The reality television series Here Comes Honey Boo Boo premiered on TLC in 2012. The show follows the life of a seven-year-old child beauty pageant participant -- Alana "Honey Boo Boo" Thompson -- along with her mother June Shannon, father Mike Thompson, and her three older sisters. Filmed in the family's rural hometown of McIntyre, Georgia, the show has been a huge success with American audiences. In this clip, "Mamma" June is making Alana's favorite recipe: sketti (i.e. spaghetti) with ketchup and butter sauce. The popularity of Honey Boo Boo raises important questions about media’s depictions of class, race and family life in modern America.
This video shows a group of young African American kids, aged 6 to 13, from Ferguson, MO speaking candidly and sarcastically about the issues in their community in light of the 2014 Ferguson, MO riots and ongoing tension between the mostly black community and the mostly white law enforcement, ignited over the death of unarmed black teenager Michael Brown. After shoplifting from a convenience store, Brown was walking with his friend when they were stopped by a white police officer, Darren Wilson, who had been notified of the robbery. An altercation ensued, and Wilson fatally shot the unarmed teenager. This incident spotlighted ongoing, systemic racial profiling and racial discrimination in Ferguson, and prompted larger conversations about stop and frisk laws around the nation. In the video, the kids all wear t-shirts that say, “Racism is not over. But I’m over racism,” and highlight the ignorance that white people often have over the topic of racism, using phrases such as, “Is racism still a thing?” The kids answer, “Just because Beyonce is on your playlist, and you voted for Obama, it doesn’t mean our generation has seen the end of racist drama.” The kids go on to present statistics about systemic racial discrimination, such as stop-and-frisk policies and job discrimination. This video, from the activist site fckh8.com, uses kids and a lighthearted tone to contrast with the heavy subject matter. In doing so, the video exposes and pokes fun at the racial issues, particularly between whites and blacks, and America’s lack of acknowledgement over issues that clearly still exist. At the end, a white man comes on screen and says that the first step to combatting racism is acknowledging it.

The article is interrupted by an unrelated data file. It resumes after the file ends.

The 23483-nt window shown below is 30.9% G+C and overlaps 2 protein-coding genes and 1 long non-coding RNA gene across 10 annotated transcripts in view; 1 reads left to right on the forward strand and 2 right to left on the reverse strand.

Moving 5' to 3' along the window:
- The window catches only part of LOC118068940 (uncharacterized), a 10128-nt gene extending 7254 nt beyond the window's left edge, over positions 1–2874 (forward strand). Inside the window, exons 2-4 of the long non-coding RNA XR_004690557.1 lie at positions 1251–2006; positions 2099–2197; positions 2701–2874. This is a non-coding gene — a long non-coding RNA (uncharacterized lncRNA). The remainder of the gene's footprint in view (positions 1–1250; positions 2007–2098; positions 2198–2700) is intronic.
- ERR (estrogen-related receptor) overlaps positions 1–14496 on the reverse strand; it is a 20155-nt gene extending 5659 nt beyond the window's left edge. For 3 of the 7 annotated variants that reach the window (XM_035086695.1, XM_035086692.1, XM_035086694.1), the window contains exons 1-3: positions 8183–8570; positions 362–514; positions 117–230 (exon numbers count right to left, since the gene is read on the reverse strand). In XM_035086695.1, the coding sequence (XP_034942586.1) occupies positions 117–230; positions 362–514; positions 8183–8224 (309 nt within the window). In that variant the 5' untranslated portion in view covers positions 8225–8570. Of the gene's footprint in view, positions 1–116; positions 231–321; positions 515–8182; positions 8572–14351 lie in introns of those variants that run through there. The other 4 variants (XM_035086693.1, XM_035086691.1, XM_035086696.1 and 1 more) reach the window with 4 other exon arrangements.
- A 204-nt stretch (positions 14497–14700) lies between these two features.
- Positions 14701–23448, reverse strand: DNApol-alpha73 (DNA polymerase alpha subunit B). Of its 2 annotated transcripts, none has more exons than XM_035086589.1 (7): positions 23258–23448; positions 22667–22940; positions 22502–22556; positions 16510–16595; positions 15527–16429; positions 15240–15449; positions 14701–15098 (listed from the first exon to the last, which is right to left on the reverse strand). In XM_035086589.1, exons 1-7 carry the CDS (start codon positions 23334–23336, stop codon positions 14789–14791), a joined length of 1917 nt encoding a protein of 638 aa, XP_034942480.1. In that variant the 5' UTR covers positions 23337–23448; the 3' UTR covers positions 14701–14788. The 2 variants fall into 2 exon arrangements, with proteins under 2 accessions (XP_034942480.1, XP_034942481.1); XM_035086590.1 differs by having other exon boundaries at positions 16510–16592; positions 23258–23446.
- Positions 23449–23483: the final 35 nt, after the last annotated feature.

The following clip comes from the Black Tree TV production that drew from a 2007 BET special that explored a number of issues surrounding the intersections between rap and hip hop, African American culture, and the broader American society. This section focuses on how black culture is presented to white culture in and through hip hop culture. Contributors bring to the table a number of interesting arguments, but they all agree that interpreting black culture only through hip hop is inaccurate and problematic.
This clip comes again from the Black Tree TV/BET special that was produced in 2007. It expands upon the discussion of the exploitation of women in music videos to explore some of the social structural foundations upon which this exploitation is built. It features a lively debate between academics, critics, and rappers like Nelly and TI.
H&M Close the Loop video is an advertisement for the clothing company’s sustainable fashion through recycling clothes campaign. The ad features a diverse representation of models that are different sizes, ages, genders, sexualities, religions, races, ethnicities, varying degrees of able-bodiedness, and people wearing and presenting their hair - including under arm hair, beards, and head hair - in different styles. The ad features a voice-over saying commonly stated and sometimes contradictory fashion rules and advice while images of diverse, fashionable people in various settings challenge assumptions about these rules. The ad closes with text urging people to leave unwanted garments in any H&M store so that the company can reuse or recycle them into new clothes.